- The Washington Times - Thursday, March 9, 2000

JUPITER, Fla.

Jeff Loria wants to talk to everybody about his Montreal Expos except The Washington Times.

Loria, the art dealer who purchased the Expos during the offseason, declined a request for an interview. I can understand that, since anything to do with Washington is a sore subject for the 9,000 Expos fans who showed up in Montreal last year whenever the Expos played.

But he missed out on a big media opportunity. I have a neighbor with a shortwave radio who offered to recreate the play-by-play of Expos games on his ham radio for those Montreal fans who could pick up the signal.

That's a better radio deal than Loria's team has now. As it stands, the Expos are going into the season with no television or radio contract French or English.

There are booths in the press box at Roger Dean Stadium in Jupiter for the Expos' French and English broadcasts. I think the club was using them yesterday to store the building supplies they bought at Home Depot to build their new ballpark in Montreal.

Loria sat at a picnic table doing an interview with a television reporter who I'm sure didn't ask him what I would have if Loria had agreed to be interviewed something like: "You can't possibly believe this franchise is going to be successful in Montreal."

Or this: "You can't possibly believe they can get a ballpark built for $200 million in Canadian money."

Or this: "How many velvet Elvis paintings do you have in your collection?"

Speaking of Elvis, there was all sorts of karma floating around the ballpark yesterday when the Expos took the field against the Baltimore Orioles. Loria's bailout of the Expos gave the Orioles at least a temporary reprieve in their battle to keep a major league baseball franchise out of Washington. And Loria had come very close to owning the Orioles himself, getting into a bidding war with Peter Angelos in a bankruptcy hearing in New York before bailing out when the price hit $173 million. So Loria has a connection to the Orioles, past and future.

Of course, Loria's share of the Expos $75 million now, though it could be more if local ownership can't come up with its share of the funding for the franchise is a lot less than it would have cost him to buy the Orioles. And he seems to have a better team than Angelos, if not a more valuable franchise.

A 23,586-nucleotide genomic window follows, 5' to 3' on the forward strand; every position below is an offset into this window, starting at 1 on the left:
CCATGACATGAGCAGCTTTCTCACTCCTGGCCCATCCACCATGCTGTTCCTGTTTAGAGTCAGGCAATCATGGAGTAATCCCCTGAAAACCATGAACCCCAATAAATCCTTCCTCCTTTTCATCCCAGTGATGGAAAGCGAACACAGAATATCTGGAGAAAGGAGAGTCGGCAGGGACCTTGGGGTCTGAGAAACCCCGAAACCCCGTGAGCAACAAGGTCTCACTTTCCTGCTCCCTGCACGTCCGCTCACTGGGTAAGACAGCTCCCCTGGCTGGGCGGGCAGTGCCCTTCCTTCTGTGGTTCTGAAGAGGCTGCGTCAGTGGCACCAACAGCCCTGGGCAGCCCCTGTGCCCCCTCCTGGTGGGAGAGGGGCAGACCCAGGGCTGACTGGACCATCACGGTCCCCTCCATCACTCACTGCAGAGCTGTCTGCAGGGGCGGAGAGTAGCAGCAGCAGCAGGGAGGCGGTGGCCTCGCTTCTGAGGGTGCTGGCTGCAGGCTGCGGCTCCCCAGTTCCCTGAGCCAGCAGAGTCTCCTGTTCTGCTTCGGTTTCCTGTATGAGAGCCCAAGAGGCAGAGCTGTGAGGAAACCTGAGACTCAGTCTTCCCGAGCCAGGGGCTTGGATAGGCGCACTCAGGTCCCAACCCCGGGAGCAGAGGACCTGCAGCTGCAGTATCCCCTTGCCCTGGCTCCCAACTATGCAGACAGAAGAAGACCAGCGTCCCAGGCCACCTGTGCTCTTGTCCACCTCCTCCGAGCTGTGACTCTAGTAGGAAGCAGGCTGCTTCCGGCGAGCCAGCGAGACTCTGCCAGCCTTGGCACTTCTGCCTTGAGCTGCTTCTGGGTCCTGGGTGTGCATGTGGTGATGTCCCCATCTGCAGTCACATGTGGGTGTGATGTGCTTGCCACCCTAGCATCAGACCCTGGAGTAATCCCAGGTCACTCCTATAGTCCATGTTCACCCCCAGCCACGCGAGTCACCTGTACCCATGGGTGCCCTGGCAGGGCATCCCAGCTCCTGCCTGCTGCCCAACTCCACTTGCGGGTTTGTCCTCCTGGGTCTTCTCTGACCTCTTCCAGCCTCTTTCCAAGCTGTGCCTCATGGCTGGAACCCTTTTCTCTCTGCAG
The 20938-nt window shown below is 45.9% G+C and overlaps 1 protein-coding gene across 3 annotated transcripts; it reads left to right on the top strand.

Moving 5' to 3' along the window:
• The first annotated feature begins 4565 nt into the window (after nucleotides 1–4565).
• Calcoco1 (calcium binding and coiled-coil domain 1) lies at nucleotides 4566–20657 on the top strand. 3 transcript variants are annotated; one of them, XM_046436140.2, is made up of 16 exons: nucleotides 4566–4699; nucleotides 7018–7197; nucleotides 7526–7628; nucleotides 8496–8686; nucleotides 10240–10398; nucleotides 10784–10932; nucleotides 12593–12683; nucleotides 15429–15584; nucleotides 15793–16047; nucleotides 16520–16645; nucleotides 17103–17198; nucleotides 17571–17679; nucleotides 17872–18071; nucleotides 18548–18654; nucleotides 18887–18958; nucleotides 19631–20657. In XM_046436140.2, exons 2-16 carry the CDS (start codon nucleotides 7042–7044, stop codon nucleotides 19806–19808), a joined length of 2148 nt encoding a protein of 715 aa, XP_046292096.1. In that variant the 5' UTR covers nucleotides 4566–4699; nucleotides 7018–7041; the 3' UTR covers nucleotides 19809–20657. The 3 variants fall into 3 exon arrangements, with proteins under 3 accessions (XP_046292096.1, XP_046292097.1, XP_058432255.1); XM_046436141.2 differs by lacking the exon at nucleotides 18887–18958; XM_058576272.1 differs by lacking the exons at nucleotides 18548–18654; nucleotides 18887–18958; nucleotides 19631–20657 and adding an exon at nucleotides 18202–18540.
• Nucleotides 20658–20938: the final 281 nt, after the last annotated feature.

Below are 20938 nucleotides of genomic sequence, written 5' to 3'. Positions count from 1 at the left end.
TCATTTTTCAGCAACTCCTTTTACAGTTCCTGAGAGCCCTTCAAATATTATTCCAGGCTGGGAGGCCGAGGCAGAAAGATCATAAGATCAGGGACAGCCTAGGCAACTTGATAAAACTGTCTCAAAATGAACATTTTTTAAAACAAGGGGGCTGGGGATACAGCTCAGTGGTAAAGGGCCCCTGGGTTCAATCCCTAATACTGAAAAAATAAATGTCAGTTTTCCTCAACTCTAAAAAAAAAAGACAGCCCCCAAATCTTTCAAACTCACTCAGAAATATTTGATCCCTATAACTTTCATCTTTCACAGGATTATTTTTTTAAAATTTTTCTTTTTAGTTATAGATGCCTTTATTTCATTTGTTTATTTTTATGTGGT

He had the better team on the field yesterday as Montreal beat Baltimore 6-2. But what is more worrisome for the Orioles was another shaky outing by 25-year-old right-hander Jason Johnson, who gave up four runs in three innings. That's six runs allowed over his last seven innings, a rate not acceptable for a major league pitcher let alone the projected third starter in your rotation, with Scott Erickson out of action at least until May.

It's early, but there is not much room on the Orioles this year for growth or maturity. Pitching-wise, once you get past Money Mussina, everything else needs to fall Baltimore's way for the team to compete for a playoff spot. Everyone needs to have something approaching a career year, from the starters to the bullpen.

Johnson can't afford to give up any more than four runs over nine innings this season, let alone one inning. Many more outings like yesterday's, and you go from a filling a spot in the rotation with a highly touted prospect to going to a journeyman hanging on for a shot, like a Jose Mercedes someone who couldn't even make the Expos' rotation.

Still, 3.6 million fans will come to Camden Yards this year to watch Peter Angelos' team. If one-quarter of that number come to watch Jeff Loria's team, it actually will be an increase in attendance over last year.

As futile as the Expos' future still appears, despite all the hoopla over the plans for their new ballpark, Jeff Loria finally got what he wanted, and what Bill Collins and Fred Malek desperately want a baseball team. He is in the club while Collins and Malek the two Washington area business leaders who want to bring major league baseball back to the area are not.

If the Expos do turn out to be a disaster, Loria will still be a member of the club and, given this most recent high-wire act to keep the team in Montreal, he won't have to put up with the frustrations there much longer. Then he could wind up operating much closer to the team he nearly bought almost seven years ago say like 40 or so miles away.

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